I think what I appreciated most about this book is what it accomplishes without ever feeling preachy or didactic. First and foremost, it is a gripping story. Second, it is honest about the insidious depth and cruelty of bully realities. The brief pages of "The Book" are interspersed with sections of Eric's journal, alternating the shark wisdom with the perspective of the victim. It was so much more effective and enlightening than I ever thought it could be when I picked it out based on the cover.


"Eric. We were friends. But you're the Grunt now. I'm cool and you're not. You can't talk to me, and you can't touch me."


"It's not me, Eric," he said. "I swear. It's The Book."

"It is you, Donovan. You're the one doing it."

"It's The Book!" His face reddened. "It's the one that chose you, not me. We've got no choice who's the Grunt!"

"I don't understand what you're saying."

"You're the only one that fit the description. I told them not to choose you, but you're the only one that fits the Grunt. It's in The Book!"


I shouldn't have talked back to Donovan. Mom always said, "Even if you don't agree with the laws, even if you think they're crazy, you follow them or you get into trouble." She was right. I could think The Bully Book was as dumb as I liked, but I'm living in their world now. They make the rules.

Being Myself

I've been telling you to do things differently. It's probably not what you're used to. It's not how people make friends on TV.

Everybody says to find people you can be yourself around. What they don't tell you is who "yourself" is. This never worked for me. Whenever I tried to "be myself," I could never come up with anything to say.

I think I know why this is.

You're told who you are by the people around you. People act the way they're expected to.

Everyone acts different around different friends. With some friends you're goofy, with some friends you're cool. You act different with your mom and dad than you do with your grandma.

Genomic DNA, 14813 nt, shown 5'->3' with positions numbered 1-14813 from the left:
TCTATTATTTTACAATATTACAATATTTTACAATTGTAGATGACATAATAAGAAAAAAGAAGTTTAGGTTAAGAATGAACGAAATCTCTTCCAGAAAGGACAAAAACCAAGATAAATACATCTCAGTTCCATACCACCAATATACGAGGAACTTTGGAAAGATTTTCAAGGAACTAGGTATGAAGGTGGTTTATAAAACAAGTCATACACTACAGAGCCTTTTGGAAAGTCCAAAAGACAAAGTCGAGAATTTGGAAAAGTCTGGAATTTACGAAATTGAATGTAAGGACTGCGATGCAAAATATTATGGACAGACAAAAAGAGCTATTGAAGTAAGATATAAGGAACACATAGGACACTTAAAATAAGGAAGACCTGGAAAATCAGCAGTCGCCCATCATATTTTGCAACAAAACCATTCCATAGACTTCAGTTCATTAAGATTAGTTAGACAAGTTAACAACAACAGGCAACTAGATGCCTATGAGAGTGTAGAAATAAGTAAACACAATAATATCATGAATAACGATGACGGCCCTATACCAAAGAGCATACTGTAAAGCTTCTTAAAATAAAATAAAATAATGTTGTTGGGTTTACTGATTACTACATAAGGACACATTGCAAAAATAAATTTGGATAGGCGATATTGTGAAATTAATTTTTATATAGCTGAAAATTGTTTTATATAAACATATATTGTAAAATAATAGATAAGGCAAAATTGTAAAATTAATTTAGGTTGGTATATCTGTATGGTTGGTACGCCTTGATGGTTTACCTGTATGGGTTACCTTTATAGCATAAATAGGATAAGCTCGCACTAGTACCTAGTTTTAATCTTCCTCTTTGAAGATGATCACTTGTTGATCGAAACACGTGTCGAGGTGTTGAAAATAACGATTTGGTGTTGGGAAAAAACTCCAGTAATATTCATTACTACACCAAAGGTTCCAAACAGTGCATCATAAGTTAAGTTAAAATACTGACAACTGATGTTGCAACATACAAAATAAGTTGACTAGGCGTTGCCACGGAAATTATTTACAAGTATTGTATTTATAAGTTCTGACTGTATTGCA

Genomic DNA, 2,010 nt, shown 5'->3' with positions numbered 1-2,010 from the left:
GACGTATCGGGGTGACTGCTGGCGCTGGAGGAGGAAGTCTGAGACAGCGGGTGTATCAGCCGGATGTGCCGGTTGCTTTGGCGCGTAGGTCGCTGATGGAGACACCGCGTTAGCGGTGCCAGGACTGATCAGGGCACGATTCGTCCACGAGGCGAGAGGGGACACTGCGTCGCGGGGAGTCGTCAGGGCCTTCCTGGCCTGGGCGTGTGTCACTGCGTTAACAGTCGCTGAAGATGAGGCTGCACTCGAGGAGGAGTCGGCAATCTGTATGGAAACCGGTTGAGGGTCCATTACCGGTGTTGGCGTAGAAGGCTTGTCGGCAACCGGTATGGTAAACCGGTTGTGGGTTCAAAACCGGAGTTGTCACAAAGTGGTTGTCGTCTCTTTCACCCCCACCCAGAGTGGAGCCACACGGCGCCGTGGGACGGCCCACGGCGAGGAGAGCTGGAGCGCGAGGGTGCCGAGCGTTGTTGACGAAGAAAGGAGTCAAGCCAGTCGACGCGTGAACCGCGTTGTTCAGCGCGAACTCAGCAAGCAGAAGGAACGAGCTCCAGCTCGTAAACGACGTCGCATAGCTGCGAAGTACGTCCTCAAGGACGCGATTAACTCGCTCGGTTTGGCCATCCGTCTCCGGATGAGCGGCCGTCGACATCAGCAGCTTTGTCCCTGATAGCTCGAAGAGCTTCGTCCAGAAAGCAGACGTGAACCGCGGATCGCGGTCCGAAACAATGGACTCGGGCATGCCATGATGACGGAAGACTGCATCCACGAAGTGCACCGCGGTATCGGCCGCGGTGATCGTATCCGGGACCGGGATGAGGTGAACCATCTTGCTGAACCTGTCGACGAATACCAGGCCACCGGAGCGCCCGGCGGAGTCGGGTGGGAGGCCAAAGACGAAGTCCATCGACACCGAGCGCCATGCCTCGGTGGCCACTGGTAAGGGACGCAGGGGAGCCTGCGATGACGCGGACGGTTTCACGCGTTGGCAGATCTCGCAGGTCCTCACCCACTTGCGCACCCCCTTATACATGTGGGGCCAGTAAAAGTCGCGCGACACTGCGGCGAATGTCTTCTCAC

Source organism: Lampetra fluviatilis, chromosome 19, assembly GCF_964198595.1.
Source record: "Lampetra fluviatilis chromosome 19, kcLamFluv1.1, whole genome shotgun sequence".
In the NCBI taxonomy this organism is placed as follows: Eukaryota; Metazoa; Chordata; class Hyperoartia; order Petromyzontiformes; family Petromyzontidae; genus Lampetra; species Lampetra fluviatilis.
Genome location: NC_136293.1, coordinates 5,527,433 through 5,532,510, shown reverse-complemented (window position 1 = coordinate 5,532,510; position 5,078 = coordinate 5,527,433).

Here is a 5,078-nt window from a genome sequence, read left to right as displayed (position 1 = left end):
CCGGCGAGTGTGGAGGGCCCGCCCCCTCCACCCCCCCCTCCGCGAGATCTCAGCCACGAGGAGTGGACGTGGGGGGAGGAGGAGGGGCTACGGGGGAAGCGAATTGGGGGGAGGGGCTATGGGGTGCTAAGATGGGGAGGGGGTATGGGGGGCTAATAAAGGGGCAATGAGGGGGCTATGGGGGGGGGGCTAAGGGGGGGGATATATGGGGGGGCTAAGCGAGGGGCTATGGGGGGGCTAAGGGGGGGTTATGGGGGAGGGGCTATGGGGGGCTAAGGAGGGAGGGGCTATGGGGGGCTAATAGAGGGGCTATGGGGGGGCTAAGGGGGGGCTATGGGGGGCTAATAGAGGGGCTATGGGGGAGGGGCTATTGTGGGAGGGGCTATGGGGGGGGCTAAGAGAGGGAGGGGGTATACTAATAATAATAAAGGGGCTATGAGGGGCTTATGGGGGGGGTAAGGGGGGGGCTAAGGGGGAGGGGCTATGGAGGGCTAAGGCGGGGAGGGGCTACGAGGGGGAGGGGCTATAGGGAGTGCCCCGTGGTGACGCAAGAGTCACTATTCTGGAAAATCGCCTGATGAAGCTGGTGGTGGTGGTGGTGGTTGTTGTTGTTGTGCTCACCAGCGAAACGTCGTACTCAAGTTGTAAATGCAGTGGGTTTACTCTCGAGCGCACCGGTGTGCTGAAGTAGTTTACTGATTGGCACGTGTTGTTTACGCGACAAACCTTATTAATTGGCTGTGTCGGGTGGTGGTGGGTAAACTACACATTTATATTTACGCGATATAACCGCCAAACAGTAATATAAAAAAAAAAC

Everyone is telling you who to be. This isn't bad if everyone expects you to be the coolest kid in class. Then, being happy and popular is easy.

But some people are expected to be losers, or idiots, or punching bags, and because they don't know any better, that's how they act.

I did.

But not anymore. I realized being yourself isn't something that just happens. You have to create yourself. And to keep yourself safe, you have to create other people too, like the Grunt.

Make them how you want them to be.
My review of Eric Kahn Gale's The Bully Book

And--spoiler alert--not from my review, Eric learns at the end that The Book's instruction for choosing the Grunt is to pick out the classmate with the fewest defining characteristics.  The blandest one, so to speak, because he or she is the one with the most malleable outside perspective.  It's all about whose narrative is easiest to control.  Take over their narrative, show yourself to be the one in charge of the narrative, and suddenly you are able to take over all the narratives, proving yourself to be the one in charge of everything.

PolitiFact quickly rated his claim false, without qualification. But the Republican base doesn’t want to hear about it, and the candidate apparently believes, probably correctly, that he can simply brazen it out. These days, in his party, being an obvious grifter isn’t a liability, and may even be an asset. . . .

You might think that such revelations would be politically devastating. But the targets of such schemes know, just know, that the liberal mainstream media can’t be trusted, that when it reports negative stories about conservative heroes it’s just out to suppress people who are telling the real truth. It’s a closed information loop, and can’t be broken.

And a lot of people live inside that closed loop. Current estimates say that Mr. Carson, Mr. Trump and Mr. Cruz together have the support of around 60 percent of Republican voters.

Furthermore, the success of the grifters has a profound effect on the whole party. As I said, it defines respectability down. . . .

The point is that we shouldn’t ask whether the G.O.P. will eventually nominate someone in the habit of saying things that are demonstrably untrue, and counting on political loyalists not to notice. The only question is what kind of scam it will be.

― Paul Krugman, Springtime for Grifters

If they think it's the truth, then they believe it, and if they believe it long enough, then it becomes the truth.

― Jason Carter Eaton, The Facttracker

(Alternately: using such power for good instead of evil.)